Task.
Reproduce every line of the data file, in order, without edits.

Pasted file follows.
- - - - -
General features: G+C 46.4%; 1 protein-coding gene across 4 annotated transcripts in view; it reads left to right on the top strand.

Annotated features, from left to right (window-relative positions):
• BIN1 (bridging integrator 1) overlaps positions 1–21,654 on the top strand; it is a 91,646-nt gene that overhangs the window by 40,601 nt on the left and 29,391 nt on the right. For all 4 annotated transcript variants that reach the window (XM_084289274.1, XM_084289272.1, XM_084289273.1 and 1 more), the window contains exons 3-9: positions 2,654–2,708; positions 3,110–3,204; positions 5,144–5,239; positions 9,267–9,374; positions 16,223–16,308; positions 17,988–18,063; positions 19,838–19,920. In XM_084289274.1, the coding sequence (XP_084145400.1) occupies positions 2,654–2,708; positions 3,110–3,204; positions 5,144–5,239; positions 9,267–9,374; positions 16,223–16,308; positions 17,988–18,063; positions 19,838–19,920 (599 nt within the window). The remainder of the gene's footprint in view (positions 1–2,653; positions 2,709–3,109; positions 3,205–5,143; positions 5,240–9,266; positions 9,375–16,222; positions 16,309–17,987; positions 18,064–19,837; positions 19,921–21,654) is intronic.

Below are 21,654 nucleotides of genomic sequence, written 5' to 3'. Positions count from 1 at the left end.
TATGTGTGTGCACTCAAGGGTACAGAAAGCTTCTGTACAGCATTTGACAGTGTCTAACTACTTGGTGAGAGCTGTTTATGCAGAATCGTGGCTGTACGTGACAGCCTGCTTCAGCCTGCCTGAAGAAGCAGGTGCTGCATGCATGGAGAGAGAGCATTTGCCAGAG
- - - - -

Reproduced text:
General features: G+C 46.4%; 1 protein-coding gene across 4 annotated transcripts in view; it reads left to right on the top strand.

Annotated features, from left to right (window-relative positions):
• BIN1 (bridging integrator 1) overlaps positions 1–21,654 on the top strand; it is a 91,646-nt gene that overhangs the window by 40,601 nt on the left and 29,391 nt on the right. For all 4 annotated transcript variants that reach the window (XM_084289274.1, XM_084289272.1, XM_084289273.1 and 1 more), the window contains exons 3-9: positions 2,654–2,708; positions 3,110–3,204; positions 5,144–5,239; positions 9,267–9,374; positions 16,223–16,308; positions 17,988–18,063; positions 19,838–19,920. In XM_084289274.1, the coding sequence (XP_084145400.1) occupies positions 2,654–2,708; positions 3,110–3,204; positions 5,144–5,239; positions 9,267–9,374; positions 16,223–16,308; positions 17,988–18,063; positions 19,838–19,920 (599 nt within the window). The remainder of the gene's footprint in view (positions 1–2,653; positions 2,709–3,109; positions 3,205–5,143; positions 5,240–9,266; positions 9,375–16,222; positions 16,309–17,987; positions 18,064–19,837; positions 19,921–21,654) is intronic.

Below are 21,654 nucleotides of genomic sequence, written 5' to 3'. Positions count from 1 at the left end.
TATGTGTGTGCACTCAAGGGTACAGAAAGCTTCTGTACAGCATTTGACAGTGTCTAACTACTTGGTGAGAGCTGTTTATGCAGAATCGTGGCTGTACGTGACAGCCTGCTTCAGCCTGCCTGAAGAAGCAGGTGCTGCATGCATGGAGAGAGAGCATTTGCCAGAG